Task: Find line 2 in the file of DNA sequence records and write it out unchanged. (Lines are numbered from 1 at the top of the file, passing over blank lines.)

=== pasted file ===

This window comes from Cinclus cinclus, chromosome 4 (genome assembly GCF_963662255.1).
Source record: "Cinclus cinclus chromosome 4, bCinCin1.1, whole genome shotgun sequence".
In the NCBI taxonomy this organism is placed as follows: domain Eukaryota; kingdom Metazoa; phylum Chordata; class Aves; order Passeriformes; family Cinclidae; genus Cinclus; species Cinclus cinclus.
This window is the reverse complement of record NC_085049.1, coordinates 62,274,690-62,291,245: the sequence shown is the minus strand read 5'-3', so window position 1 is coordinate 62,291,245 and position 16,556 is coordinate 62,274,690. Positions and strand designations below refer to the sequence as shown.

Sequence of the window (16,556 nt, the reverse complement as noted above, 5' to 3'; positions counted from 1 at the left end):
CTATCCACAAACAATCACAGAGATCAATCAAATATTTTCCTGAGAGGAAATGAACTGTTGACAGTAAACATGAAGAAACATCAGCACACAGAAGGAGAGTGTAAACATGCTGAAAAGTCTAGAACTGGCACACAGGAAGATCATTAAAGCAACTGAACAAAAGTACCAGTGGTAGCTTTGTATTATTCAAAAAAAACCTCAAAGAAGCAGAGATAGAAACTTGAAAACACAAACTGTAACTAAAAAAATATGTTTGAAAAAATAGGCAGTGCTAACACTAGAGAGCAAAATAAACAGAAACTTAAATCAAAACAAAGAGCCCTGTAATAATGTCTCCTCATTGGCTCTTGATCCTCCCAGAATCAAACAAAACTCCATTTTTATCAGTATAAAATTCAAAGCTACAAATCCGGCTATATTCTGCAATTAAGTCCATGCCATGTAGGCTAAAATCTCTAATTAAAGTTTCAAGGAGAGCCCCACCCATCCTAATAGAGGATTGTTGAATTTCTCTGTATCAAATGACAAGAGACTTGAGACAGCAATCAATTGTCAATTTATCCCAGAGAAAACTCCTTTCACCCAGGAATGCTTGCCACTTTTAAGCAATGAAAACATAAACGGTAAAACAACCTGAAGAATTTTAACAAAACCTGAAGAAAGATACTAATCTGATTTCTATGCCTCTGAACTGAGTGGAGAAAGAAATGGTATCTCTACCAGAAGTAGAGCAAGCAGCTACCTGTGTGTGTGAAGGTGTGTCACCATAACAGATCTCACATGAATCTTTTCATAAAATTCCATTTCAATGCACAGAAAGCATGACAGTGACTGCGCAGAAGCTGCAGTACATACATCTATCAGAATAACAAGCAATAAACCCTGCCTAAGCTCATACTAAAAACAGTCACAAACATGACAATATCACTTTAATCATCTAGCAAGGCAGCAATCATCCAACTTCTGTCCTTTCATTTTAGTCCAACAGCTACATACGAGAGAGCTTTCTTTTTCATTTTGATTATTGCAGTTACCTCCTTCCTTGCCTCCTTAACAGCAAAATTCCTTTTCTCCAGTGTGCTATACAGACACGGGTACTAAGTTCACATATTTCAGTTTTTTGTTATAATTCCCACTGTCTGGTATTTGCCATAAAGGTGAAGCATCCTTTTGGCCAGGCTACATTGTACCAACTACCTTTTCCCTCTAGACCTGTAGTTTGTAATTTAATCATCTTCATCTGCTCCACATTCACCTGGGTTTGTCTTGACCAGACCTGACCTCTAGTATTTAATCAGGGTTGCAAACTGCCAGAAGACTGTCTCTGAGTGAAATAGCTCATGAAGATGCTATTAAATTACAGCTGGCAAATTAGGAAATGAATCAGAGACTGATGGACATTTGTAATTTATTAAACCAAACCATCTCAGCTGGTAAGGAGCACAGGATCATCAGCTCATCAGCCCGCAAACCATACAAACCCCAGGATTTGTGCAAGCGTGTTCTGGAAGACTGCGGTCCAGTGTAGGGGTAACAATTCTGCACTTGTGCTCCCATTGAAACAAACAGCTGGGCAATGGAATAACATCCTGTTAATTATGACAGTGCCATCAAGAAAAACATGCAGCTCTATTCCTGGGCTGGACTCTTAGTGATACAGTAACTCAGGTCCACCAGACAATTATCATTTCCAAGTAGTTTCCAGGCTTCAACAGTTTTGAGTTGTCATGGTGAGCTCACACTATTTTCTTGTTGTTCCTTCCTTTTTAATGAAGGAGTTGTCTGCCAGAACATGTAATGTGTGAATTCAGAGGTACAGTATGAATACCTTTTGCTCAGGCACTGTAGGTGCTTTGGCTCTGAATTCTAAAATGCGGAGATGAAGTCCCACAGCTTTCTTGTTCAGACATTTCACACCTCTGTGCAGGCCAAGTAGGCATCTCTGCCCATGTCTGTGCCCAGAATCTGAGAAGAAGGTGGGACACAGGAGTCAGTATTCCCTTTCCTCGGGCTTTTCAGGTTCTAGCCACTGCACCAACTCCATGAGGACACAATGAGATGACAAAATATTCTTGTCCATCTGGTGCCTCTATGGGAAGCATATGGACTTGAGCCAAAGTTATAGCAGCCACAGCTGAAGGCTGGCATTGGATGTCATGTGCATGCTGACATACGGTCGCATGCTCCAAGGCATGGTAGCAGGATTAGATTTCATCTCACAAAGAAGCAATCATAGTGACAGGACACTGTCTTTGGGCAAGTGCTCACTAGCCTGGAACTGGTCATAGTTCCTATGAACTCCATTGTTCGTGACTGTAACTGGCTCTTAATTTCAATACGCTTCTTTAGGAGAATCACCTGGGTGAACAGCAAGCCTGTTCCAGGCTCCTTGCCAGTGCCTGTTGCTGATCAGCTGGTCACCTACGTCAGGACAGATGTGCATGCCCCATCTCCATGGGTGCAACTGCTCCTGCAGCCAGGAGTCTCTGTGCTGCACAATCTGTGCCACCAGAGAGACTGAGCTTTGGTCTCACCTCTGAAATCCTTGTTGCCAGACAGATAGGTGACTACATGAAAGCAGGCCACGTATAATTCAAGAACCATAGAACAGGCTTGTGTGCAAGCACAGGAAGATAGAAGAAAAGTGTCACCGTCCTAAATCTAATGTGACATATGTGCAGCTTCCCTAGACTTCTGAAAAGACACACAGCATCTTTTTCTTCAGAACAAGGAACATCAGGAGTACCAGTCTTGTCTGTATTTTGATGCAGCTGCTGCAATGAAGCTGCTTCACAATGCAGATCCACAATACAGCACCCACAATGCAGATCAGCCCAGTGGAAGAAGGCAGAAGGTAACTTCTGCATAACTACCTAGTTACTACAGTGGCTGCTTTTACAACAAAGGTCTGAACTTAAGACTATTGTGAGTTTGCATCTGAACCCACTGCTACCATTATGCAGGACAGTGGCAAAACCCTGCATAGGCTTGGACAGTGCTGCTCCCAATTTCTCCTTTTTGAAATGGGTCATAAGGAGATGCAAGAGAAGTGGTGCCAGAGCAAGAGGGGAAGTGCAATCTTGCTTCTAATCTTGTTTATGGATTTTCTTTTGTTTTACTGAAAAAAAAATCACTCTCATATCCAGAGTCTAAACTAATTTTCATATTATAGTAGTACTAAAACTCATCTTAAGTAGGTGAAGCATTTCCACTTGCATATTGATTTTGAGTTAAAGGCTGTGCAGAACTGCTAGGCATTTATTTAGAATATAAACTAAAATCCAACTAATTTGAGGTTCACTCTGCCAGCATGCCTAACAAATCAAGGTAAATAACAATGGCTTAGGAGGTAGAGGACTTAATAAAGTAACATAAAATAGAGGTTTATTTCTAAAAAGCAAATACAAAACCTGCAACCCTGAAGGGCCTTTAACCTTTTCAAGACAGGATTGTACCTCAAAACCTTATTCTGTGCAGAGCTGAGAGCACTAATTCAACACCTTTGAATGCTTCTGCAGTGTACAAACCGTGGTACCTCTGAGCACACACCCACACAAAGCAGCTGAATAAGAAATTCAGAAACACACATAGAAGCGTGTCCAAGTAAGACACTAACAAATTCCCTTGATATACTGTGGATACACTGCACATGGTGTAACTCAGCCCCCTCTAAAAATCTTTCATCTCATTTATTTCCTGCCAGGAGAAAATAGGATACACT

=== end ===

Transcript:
Source record: "Cinclus cinclus chromosome 4, bCinCin1.1, whole genome shotgun sequence".